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Making “The Call” About the Misbehaving Child

When you have to talk to a parent about a child’s behavior, it can be a sticky situation.

You’ve obviously not reached this point easily. It has probably taken repeated instances of acting out by the student to push you to involve his parents. You don’t want to escalate things to draw parent’s attention to their child’s behavior but you have to when the behavior of a child keeps others in the class from learning.

Here are several points to remember when you have to have this conversation:

Point #1: It is about the child – not the parent.

Parents will likely be embarrassed, shocked, angry and anxious. So be ready to accommodate those feelings. Use language that will help them understand that this isn’t about them and their parenting skills. It is about their child and what is best for him.

Make sure they understand that you’re bringing this up so that you can figure out how to handle the child’s issues and help him to interact better with instructors and be a better participant in the class. This will also help him to learn more from the class.

Point #2: Be a partner with the parents in helping them to help the student. Never approach this in an adversarial way but in a way that creates a partnership that will do nothing but help the student.

Point #3: Keep the lines of communicate open with parents. Communicating the progress the student makes is absolutely critical to the partnership you’ve created to help the student. It will also show the student that everyone cares about him and how successful he is in learning.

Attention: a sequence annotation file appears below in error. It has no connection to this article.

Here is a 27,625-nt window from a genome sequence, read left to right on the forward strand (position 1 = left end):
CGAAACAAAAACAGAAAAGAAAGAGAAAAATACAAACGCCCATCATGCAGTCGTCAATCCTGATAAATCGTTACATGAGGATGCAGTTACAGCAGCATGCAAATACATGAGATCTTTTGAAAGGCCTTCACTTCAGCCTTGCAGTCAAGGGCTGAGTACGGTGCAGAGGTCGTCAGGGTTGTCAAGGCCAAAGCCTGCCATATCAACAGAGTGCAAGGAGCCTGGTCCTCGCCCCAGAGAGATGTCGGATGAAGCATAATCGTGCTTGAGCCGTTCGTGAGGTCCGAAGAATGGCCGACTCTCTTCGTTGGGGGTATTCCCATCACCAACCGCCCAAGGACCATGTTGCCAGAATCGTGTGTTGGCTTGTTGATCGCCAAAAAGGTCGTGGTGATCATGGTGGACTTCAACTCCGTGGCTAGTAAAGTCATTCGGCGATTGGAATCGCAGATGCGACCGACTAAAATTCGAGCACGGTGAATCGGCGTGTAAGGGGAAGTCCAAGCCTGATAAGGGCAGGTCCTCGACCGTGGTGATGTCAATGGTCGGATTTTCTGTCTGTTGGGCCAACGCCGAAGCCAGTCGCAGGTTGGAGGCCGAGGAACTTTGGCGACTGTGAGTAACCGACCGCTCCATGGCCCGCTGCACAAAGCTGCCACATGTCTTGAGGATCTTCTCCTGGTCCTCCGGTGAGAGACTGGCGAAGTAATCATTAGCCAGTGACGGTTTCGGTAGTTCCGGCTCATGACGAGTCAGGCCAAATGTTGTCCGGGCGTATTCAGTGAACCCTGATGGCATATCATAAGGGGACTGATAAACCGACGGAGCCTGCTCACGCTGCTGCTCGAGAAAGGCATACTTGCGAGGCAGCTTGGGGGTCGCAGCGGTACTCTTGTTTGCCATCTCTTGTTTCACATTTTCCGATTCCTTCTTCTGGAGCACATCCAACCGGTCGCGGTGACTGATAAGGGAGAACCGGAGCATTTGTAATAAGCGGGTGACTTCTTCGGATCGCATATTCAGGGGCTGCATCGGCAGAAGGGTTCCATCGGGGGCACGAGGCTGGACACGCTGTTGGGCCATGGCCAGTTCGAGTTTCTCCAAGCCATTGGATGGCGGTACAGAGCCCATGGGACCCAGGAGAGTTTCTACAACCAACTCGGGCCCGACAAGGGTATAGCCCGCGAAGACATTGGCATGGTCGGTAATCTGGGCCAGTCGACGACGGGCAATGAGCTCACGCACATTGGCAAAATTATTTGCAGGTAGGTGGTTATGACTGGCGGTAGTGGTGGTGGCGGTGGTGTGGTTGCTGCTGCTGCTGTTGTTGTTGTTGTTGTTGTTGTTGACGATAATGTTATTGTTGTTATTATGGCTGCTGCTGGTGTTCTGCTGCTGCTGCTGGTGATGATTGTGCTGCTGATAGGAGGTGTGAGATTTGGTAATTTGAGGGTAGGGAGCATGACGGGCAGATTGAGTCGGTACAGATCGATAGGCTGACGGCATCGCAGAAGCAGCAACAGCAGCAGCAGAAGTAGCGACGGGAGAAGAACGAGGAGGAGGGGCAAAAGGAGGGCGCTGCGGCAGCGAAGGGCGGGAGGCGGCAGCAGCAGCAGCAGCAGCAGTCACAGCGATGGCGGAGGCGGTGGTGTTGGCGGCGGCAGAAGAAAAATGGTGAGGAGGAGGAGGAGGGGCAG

Point #4: Show the student that he is responsible for his actions in class. He is being held accountable by his parents and by his instructors.

Point #5: Support the parents and they will reciprocate. If you are communicating with parents about their children’s behavior, you will be aware of how they are handling it at home. They will also be aware of how you’re handling this behavior in class. That makes it easy to support each other and give the child consistent guidance regardless of where he is.

Point #6: Recognize the home situation of your student. Gain an understanding of their family situation from the parents. Don’t depend on the version the student retells. This will help you in supporting their methods of handing the behavior outside of your organization.

As you work through behavioral issues with parents, you cannot reiterate the basis for your conversation enough. You are concerned about the best interest of the child and working with him and the parents to make his learning experience better. Always keep your cool and be a partner and a problem solver and everything will work out for the best.


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